Stop Using These 5 Phrases For Maximum Work Effectiveness

As an executive coach, I hear it most of the time: “I want to keep my team happy while maximizing output!” As a manager or boss, there is a very fine line that you have to walk to keep your team happy. Just last week, one client I was executive coaching in Bangalore had a deadline that was fast approaching and I heard something that I knew spelled trouble. Nothing happens in isolation, so I figured these problems were also occurring in other organizations.

At the time it may seem like no big deal, but compound the same behavior week after week and it’s a surefire way to foster unhealthy relationships with your employees. As the leader, you might want to be the bigger man or woman and keep your comment to yourself. Find a productive technique to bring it up when you are more levelheaded.

Being an external coach, I get a neutral perspective from the leader and the direct reports.  I’ve listed five phrases that I hear time and time again that crush the possibility of positive relationships in the workplace.

1) “It will be faster if I Leadership-Communicationdo it myself.”
You want something done right?  DON’T do it yourself! You handpicked and hired these great employees for a reason. So you can focus on the big picture while your employees help you out with the work that’s a little less important, but still crucial for your business.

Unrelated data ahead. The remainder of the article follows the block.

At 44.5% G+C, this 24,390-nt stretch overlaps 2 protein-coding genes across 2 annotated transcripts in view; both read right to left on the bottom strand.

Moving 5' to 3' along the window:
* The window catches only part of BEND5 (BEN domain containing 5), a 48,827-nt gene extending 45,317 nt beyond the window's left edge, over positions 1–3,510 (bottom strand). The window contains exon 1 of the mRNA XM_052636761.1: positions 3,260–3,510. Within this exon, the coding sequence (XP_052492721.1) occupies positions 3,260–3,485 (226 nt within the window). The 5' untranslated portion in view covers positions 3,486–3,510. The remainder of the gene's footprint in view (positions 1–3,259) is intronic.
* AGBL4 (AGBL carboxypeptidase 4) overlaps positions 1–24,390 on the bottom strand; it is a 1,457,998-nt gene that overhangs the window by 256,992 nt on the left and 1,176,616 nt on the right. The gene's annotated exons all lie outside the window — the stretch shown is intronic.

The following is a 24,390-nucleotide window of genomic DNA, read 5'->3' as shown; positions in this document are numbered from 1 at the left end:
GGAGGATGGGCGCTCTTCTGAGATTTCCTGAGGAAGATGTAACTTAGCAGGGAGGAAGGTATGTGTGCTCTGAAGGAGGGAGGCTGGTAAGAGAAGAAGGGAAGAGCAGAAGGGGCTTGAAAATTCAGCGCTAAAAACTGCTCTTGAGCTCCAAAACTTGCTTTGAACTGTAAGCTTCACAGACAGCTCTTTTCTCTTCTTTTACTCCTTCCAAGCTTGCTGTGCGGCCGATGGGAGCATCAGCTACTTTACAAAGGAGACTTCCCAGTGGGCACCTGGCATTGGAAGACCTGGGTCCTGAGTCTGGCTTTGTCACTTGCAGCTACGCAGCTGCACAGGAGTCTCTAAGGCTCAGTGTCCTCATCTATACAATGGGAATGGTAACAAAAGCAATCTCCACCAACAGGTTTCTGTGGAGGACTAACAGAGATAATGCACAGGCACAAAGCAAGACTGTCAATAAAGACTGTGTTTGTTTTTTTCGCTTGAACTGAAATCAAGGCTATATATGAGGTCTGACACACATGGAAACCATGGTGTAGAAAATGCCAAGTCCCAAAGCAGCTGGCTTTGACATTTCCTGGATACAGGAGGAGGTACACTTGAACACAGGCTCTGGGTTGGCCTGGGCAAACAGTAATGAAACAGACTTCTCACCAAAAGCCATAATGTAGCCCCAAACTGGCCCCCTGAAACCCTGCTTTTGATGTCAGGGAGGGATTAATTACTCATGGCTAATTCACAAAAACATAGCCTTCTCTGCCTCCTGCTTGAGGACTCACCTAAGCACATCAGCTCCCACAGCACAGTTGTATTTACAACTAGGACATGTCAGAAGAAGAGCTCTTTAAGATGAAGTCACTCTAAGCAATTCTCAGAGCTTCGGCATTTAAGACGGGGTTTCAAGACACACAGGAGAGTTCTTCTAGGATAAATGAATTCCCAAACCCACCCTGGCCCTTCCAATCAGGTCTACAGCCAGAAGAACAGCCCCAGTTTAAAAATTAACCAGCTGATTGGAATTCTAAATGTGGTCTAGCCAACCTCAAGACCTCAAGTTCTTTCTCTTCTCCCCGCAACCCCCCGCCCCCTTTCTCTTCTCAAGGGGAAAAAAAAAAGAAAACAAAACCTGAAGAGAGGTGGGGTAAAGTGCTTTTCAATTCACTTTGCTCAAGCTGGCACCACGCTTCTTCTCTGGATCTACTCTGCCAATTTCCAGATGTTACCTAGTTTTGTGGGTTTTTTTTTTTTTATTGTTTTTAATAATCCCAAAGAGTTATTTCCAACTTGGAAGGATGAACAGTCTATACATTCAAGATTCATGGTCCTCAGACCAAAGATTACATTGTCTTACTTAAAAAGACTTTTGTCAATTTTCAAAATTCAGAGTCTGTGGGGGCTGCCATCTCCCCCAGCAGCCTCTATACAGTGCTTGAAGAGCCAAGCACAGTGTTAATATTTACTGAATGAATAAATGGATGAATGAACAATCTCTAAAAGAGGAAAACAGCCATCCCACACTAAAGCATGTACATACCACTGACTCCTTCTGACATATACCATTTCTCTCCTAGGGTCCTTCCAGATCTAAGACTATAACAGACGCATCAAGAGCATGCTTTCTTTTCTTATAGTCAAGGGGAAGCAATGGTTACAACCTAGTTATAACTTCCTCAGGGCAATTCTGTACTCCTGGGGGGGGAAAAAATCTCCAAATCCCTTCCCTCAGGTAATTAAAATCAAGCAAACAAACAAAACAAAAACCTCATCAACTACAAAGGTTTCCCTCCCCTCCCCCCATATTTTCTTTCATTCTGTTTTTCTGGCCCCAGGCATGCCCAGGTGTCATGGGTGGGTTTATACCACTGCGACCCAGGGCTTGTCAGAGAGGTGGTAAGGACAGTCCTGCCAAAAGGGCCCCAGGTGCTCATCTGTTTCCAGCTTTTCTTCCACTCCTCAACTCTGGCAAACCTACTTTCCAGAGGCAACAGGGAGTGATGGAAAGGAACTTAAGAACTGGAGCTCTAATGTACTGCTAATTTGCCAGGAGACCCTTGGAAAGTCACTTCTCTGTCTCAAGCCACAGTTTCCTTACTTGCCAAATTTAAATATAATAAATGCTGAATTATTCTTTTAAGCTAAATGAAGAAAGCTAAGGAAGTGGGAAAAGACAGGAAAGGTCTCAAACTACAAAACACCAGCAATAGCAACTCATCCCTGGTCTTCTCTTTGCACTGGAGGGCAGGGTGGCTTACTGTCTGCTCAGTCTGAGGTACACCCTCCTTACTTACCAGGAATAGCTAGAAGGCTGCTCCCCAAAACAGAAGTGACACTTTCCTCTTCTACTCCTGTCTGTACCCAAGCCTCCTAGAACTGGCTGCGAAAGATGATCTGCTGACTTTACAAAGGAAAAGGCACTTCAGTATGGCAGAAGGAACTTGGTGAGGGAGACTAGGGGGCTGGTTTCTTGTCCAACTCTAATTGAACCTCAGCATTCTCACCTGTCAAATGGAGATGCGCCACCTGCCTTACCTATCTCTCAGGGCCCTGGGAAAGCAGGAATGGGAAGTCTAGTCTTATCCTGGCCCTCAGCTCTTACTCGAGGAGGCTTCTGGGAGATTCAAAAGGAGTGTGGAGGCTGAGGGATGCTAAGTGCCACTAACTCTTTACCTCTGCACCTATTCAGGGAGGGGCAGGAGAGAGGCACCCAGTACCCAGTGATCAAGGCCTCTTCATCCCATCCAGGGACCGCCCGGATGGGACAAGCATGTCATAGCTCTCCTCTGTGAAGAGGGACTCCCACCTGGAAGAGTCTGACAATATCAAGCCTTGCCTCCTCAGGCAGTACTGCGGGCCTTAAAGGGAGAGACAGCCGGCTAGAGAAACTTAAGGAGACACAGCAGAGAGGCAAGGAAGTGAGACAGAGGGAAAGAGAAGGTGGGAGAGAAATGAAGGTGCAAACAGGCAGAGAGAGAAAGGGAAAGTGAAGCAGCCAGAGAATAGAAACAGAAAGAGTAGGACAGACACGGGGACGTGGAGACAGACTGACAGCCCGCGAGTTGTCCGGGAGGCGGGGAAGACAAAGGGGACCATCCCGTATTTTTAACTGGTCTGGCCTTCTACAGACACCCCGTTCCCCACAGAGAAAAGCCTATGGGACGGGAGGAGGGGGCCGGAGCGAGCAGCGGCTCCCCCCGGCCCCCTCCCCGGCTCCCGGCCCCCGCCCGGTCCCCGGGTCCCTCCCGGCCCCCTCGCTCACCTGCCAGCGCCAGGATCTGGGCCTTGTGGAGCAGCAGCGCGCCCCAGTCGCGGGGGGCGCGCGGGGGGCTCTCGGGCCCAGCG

It can be easy to get into the habit of wanting to do everything. After all, you probably know how to do it best. But we’re not looking for the best, we’re considering for growth. And to grow you need to be using all of your brainpower and resources for those high value activities. Stepping in too often to correct the work that employee’s produce can be de-motivating and embarrassing.

2) “Be me proactive”
It can be easy to tell your employees to prevent problems before they occur. But often, employees are doing everything they can. As the boss you are more aware of the situation and often have much deeper insight and foresight with regards to problems. To fix this issue, make sure to use specific requests instead of general catchall phrases.

3) “That’s What I Pay You For”
During your career you will reward the employees for a job well done. Even though you’re constantly worried about the bottom line, never respond with a snarky “that’s what I pay you for.” Direct reports and employees are looking for recognition, whether financially or verbally. If you want to keep your employees from abandoning ship and going to another job, get used to giving out rewards for good behavior. It keeps the employees happy and producing at the highest levels.

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4) “Back In My Day, We Did Things Differently”
This is along the same lines as, “if only I was doing it…” or “kids these days.” You were probably one of the top performers during your ascension to becoming the boss. That’s why you have the position that you do. For all the hard work that you have put in, be proud of it. At the same time, not everyone has the motivation and ambition that you might have. Make an effort to find out and truly understand what motivates others and you’ll see performance skyrocket.

5) “I Would Like To See You In The Office More”